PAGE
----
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USB LED flashing - show status

USB LED flashing The blink (1) is great for showing a status or condition. For example, a service status is interesting. So, whether service or service started or not started.
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USB LED flashing (1)

The blink (1) is great for showing a status or condition. For example, a service status is interesting. So, whether service or service started or not started. Or to put it another way, whether he is running or not.
What is the blink (1)?
blink (1) by ThingM is a USB stick with a RGB LED that can be controlled by software. In this case, blink (1) can accept any RGB color and flash, flash or just permanently light up. This is interesting for any kind of status display, without electronics or other hardware tinkering.
Raspberry Pi and USB LED flashing (1): show service status
requirements
For this example to work, it is assumed that blink (1) and blink1-tool are fully installed and set up.
Functions in detail
First, we need to clarify what information we need and how we get it. We also define how flashing (1) should be controlled. As an example, we test the functions on the SSH server. Of course, any other service or daemon can be tested.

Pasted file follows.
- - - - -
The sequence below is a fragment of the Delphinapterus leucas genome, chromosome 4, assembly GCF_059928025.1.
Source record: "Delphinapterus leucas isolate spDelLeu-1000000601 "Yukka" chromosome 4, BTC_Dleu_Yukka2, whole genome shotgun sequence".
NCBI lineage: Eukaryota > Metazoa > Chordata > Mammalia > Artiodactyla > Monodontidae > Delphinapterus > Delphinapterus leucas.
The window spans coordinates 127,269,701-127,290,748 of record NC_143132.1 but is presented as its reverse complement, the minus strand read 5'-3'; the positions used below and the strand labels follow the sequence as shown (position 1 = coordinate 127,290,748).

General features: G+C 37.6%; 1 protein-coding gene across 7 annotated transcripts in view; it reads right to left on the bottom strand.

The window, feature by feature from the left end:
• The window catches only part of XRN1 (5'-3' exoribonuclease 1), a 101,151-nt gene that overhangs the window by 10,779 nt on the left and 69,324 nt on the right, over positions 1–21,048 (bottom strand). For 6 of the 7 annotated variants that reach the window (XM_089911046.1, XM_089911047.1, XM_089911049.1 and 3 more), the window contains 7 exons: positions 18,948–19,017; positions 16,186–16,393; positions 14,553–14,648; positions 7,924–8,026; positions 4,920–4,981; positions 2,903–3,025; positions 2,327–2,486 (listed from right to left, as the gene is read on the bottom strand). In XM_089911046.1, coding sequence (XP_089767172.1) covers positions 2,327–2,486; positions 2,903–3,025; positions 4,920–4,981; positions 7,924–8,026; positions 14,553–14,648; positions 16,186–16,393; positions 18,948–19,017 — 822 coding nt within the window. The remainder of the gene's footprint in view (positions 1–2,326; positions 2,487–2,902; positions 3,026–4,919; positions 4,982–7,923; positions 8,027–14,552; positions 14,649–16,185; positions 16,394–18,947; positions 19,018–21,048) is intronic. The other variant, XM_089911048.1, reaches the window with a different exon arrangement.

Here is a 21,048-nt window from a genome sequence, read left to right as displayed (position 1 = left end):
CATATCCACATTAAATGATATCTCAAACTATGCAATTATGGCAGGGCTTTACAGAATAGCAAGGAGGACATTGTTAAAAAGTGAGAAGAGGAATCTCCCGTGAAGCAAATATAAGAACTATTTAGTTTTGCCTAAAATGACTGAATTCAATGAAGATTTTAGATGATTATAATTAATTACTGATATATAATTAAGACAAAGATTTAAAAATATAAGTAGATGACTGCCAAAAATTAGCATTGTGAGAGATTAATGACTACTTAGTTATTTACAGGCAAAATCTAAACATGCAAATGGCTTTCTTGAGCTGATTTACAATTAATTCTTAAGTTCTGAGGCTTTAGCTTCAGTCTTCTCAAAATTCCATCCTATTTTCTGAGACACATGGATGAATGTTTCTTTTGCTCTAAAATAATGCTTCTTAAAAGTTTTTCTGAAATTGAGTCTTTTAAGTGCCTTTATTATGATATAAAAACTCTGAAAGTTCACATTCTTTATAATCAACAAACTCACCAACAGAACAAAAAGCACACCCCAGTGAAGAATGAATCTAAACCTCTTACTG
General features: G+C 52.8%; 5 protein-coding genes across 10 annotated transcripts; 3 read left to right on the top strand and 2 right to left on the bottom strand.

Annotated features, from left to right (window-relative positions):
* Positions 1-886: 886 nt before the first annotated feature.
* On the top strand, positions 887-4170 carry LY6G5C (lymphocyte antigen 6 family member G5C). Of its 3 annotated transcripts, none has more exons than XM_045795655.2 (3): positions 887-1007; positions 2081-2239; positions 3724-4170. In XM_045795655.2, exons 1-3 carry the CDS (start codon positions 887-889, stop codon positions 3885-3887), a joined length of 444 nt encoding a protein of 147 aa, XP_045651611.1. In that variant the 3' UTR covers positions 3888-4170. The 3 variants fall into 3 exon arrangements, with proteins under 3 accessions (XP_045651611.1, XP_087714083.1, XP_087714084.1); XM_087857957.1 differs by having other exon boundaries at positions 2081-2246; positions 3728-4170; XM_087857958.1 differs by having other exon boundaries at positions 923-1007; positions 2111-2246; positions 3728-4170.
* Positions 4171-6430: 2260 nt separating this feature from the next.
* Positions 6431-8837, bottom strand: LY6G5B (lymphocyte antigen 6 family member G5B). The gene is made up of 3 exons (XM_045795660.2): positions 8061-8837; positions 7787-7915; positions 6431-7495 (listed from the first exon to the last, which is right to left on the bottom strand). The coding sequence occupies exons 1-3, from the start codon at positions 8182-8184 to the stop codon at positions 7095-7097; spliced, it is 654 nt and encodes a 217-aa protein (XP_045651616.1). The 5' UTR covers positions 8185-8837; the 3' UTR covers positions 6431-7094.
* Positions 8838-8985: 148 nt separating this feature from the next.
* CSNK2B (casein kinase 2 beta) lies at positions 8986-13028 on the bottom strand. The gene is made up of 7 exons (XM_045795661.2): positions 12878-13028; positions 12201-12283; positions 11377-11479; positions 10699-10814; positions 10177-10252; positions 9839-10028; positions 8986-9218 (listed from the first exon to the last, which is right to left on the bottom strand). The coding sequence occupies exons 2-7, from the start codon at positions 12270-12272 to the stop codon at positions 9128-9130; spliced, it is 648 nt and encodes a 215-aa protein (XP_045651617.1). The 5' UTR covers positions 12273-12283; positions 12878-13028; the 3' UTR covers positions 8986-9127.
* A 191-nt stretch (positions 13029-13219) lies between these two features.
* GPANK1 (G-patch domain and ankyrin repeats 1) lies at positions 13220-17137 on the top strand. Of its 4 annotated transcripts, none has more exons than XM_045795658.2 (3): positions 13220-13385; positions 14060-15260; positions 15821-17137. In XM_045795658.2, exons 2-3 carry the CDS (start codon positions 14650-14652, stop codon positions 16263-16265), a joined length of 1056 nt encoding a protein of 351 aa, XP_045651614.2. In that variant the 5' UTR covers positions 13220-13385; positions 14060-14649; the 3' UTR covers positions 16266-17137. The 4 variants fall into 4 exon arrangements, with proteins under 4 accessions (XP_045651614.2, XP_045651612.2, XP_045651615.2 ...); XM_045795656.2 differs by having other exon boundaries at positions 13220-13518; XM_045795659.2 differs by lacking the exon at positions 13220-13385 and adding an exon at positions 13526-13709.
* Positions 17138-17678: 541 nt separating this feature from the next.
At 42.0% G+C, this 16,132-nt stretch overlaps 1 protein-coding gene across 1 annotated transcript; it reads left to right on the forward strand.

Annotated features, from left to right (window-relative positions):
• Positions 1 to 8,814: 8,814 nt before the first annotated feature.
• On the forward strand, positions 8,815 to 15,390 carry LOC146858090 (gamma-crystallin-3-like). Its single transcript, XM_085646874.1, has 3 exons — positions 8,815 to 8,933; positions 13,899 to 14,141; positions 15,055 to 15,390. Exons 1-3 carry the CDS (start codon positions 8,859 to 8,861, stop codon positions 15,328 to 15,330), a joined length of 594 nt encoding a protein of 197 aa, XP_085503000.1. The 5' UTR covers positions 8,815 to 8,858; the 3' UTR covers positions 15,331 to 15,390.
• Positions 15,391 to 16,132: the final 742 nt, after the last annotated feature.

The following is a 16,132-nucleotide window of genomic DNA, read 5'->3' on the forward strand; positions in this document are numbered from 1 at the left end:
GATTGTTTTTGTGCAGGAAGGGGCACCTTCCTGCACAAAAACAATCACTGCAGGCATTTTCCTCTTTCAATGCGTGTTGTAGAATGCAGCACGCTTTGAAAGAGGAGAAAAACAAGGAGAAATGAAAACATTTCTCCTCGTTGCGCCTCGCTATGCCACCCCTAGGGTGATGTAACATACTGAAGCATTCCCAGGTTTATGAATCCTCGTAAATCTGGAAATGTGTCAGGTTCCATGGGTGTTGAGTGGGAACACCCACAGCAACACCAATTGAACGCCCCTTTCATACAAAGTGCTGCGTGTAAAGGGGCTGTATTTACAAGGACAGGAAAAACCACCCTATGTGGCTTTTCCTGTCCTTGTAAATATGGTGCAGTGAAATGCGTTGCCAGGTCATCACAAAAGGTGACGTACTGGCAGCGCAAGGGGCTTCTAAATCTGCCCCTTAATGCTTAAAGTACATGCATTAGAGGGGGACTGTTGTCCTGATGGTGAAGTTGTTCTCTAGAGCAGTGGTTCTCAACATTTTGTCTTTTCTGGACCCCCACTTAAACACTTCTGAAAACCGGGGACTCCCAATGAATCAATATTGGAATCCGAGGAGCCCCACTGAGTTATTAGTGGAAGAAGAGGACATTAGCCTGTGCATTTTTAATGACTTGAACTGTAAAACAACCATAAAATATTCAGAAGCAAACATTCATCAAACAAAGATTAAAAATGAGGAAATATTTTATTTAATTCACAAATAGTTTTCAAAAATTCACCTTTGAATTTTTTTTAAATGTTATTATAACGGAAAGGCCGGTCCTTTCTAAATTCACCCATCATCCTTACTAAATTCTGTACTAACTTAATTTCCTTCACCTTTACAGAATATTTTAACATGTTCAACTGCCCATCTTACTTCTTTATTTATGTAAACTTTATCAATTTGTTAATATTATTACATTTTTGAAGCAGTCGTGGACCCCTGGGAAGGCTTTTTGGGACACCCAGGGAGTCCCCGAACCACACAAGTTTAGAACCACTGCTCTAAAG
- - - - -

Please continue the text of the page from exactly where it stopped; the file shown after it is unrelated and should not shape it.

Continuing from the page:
We would like to query the service status. In principle, we want to know if a service is up or running. So we need a command to answer a simple question with yes or no.

The service status of the SSH server is obtained via the following command:
systemctl status ssh

That is too detailed for us. We need a simpler information.
systemctl is-active ssh

The result can be "active", "inactive" or "unknown". Interesting for us is the status "active". If this is the case, then blink (1) will be solid green.
blink1-tool - green -q

If the status is "inactive", then blink (1) will light solid red.
blink1-tool --red -q

If the status should be different, e.g. B. "unknown", then we let flashing (1) permanently yellow.
blink1-tool --yellow -q